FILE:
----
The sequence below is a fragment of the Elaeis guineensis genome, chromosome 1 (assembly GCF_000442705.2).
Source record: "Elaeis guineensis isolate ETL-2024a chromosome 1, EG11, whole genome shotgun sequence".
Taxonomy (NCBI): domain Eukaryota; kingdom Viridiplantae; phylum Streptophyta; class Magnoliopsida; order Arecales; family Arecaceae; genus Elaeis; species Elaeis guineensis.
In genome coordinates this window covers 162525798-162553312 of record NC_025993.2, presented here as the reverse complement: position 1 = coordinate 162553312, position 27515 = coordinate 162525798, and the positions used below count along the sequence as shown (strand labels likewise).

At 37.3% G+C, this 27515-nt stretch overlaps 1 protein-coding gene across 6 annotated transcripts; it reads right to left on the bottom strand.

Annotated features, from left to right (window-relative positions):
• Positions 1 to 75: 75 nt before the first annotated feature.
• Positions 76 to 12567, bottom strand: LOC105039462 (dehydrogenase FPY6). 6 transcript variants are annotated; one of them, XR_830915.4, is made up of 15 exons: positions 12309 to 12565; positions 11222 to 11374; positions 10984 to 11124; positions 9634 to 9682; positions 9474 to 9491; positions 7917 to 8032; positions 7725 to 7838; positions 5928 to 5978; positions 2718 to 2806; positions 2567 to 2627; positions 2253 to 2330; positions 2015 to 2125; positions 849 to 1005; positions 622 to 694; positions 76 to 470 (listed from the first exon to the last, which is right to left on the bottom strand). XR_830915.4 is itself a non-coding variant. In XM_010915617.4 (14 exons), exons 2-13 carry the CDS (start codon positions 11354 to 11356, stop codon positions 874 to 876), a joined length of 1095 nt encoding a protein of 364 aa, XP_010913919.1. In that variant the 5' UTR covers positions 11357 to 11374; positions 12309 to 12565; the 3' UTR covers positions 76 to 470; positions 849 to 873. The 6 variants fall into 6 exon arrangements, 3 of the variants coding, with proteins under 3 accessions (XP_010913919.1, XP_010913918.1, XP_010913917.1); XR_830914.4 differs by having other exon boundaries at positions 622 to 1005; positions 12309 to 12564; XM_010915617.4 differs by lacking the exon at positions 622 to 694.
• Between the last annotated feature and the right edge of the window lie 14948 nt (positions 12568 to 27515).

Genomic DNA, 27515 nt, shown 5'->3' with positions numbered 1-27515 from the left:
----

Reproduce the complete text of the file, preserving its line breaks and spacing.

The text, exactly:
The sequence below is a fragment of the Elaeis guineensis genome, chromosome 1 (assembly GCF_000442705.2).
Source record: "Elaeis guineensis isolate ETL-2024a chromosome 1, EG11, whole genome shotgun sequence".
Taxonomy (NCBI): domain Eukaryota; kingdom Viridiplantae; phylum Streptophyta; class Magnoliopsida; order Arecales; family Arecaceae; genus Elaeis; species Elaeis guineensis.
In genome coordinates this window covers 162525798-162553312 of record NC_025993.2, presented here as the reverse complement: position 1 = coordinate 162553312, position 27515 = coordinate 162525798, and the positions used below count along the sequence as shown (strand labels likewise).

At 37.3% G+C, this 27515-nt stretch overlaps 1 protein-coding gene across 6 annotated transcripts; it reads right to left on the bottom strand.

Annotated features, from left to right (window-relative positions):
• Positions 1 to 75: 75 nt before the first annotated feature.
• Positions 76 to 12567, bottom strand: LOC105039462 (dehydrogenase FPY6). 6 transcript variants are annotated; one of them, XR_830915.4, is made up of 15 exons: positions 12309 to 12565; positions 11222 to 11374; positions 10984 to 11124; positions 9634 to 9682; positions 9474 to 9491; positions 7917 to 8032; positions 7725 to 7838; positions 5928 to 5978; positions 2718 to 2806; positions 2567 to 2627; positions 2253 to 2330; positions 2015 to 2125; positions 849 to 1005; positions 622 to 694; positions 76 to 470 (listed from the first exon to the last, which is right to left on the bottom strand). XR_830915.4 is itself a non-coding variant. In XM_010915617.4 (14 exons), exons 2-13 carry the CDS (start codon positions 11354 to 11356, stop codon positions 874 to 876), a joined length of 1095 nt encoding a protein of 364 aa, XP_010913919.1. In that variant the 5' UTR covers positions 11357 to 11374; positions 12309 to 12565; the 3' UTR covers positions 76 to 470; positions 849 to 873. The 6 variants fall into 6 exon arrangements, 3 of the variants coding, with proteins under 3 accessions (XP_010913919.1, XP_010913918.1, XP_010913917.1); XR_830914.4 differs by having other exon boundaries at positions 622 to 1005; positions 12309 to 12564; XM_010915617.4 differs by lacking the exon at positions 622 to 694.
• Between the last annotated feature and the right edge of the window lie 14948 nt (positions 12568 to 27515).

Genomic DNA, 27515 nt, shown 5'->3' with positions numbered 1-27515 from the left: